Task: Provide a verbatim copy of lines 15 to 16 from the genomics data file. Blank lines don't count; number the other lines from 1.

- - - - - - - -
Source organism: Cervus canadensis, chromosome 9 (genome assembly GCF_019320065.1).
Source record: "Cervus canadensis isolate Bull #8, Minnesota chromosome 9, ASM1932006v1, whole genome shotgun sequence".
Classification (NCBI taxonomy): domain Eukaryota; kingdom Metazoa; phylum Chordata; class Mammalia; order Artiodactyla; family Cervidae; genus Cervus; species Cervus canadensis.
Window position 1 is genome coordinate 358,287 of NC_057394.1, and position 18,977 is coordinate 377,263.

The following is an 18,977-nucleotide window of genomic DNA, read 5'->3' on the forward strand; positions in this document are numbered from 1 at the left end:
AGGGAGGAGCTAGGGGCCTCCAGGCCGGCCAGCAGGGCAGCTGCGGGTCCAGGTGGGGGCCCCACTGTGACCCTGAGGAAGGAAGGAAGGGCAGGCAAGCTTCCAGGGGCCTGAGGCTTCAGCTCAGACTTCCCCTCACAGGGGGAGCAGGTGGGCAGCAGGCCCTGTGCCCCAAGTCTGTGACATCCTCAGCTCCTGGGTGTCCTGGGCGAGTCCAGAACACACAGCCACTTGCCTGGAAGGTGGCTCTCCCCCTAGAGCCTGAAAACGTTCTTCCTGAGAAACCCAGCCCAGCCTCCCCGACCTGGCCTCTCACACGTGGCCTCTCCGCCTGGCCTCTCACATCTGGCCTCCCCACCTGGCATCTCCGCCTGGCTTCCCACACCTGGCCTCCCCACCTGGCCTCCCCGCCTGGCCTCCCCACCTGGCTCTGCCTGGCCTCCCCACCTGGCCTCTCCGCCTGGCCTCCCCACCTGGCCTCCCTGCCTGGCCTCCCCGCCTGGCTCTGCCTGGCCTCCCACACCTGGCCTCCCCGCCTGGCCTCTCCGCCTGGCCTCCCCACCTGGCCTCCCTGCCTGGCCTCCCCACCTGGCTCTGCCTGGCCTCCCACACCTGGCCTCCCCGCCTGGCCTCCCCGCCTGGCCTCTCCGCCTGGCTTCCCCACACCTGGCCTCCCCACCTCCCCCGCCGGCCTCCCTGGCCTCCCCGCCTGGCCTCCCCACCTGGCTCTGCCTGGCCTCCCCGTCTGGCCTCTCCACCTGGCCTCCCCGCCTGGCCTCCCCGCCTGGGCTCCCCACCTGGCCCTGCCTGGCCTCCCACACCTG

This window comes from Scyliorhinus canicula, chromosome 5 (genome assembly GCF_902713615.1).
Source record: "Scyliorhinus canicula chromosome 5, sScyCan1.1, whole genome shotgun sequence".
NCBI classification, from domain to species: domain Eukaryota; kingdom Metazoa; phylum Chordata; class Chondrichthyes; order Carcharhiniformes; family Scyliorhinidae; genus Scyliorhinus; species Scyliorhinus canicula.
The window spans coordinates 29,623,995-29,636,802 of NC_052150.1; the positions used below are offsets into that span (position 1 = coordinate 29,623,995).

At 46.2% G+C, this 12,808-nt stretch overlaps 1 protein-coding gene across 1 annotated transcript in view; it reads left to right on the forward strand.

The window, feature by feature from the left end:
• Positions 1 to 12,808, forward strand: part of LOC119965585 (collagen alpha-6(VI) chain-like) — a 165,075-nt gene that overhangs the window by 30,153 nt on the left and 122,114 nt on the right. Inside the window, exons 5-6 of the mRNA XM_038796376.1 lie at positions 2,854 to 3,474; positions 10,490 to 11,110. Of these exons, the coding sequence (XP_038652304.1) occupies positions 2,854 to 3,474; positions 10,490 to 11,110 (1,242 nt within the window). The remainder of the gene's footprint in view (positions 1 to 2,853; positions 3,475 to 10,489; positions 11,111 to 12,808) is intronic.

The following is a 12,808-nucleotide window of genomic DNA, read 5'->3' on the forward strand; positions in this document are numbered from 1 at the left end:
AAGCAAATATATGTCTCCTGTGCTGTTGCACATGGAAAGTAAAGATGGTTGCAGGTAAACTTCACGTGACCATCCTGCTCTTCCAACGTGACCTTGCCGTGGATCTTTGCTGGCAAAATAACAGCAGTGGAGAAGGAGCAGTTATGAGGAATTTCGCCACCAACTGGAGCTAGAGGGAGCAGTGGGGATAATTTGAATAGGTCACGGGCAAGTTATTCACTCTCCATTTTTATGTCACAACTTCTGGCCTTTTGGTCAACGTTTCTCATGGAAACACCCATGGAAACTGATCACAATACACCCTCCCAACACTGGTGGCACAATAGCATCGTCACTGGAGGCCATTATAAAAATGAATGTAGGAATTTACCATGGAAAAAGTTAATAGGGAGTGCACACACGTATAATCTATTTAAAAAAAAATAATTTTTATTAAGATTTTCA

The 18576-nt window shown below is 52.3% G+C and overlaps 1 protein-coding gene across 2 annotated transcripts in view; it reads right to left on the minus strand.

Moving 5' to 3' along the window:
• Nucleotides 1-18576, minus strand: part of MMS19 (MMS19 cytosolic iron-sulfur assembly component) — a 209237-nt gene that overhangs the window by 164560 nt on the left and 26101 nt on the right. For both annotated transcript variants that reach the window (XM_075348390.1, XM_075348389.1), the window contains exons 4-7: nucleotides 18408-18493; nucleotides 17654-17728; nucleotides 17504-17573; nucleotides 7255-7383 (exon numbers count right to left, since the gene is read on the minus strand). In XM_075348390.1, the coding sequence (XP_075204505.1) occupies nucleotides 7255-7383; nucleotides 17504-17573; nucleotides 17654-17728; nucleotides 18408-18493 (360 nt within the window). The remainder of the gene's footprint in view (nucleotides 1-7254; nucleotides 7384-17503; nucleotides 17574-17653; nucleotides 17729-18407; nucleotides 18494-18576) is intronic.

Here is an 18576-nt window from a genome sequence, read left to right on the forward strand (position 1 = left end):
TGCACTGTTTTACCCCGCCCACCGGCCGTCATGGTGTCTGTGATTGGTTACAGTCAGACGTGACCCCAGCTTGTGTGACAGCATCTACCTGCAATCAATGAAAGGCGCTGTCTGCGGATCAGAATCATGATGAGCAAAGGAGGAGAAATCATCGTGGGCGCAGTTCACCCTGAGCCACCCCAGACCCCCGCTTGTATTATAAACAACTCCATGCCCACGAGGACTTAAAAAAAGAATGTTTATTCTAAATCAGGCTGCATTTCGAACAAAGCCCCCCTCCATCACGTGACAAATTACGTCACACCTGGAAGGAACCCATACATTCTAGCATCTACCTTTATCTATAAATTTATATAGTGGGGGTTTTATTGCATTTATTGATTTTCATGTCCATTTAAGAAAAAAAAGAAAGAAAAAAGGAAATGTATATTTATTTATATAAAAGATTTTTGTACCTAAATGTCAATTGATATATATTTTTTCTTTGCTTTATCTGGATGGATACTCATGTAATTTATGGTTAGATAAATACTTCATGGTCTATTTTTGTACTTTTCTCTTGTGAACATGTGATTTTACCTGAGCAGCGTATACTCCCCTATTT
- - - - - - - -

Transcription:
AAGCAAATATATGTCTCCTGTGCTGTTGCACATGGAAAGTAAAGATGGTTGCAGGTAAACTTCACGTGACCATCCTGCTCTTCCAACGTGACCTTGCCGTGGATCTTTGCTGGCAAAATAACAGCAGTGGAGAAGGAGCAGTTATGAGGAATTTCGCCACCAACTGGAGCTAGAGGGAGCAGTGGGGATAATTTGAATAGGTCACGGGCAAGTTATTCACTCTCCATTTTTATGTCACAACTTCTGGCCTTTTGGTCAACGTTTCTCATGGAAACACCCATGGAAACTGATCACAATACACCCTCCCAACACTGGTGGCACAATAGCATCGTCACTGGAGGCCATTATAAAAATGAATGTAGGAATTTACCATGGAAAAAGTTAATAGGGAGTGCACACACGTATAATCTATTTAAAAAAAAATAATTTTTATTAAGATTTTCA

The 18576-nt window shown below is 52.3% G+C and overlaps 1 protein-coding gene across 2 annotated transcripts in view; it reads right to left on the minus strand.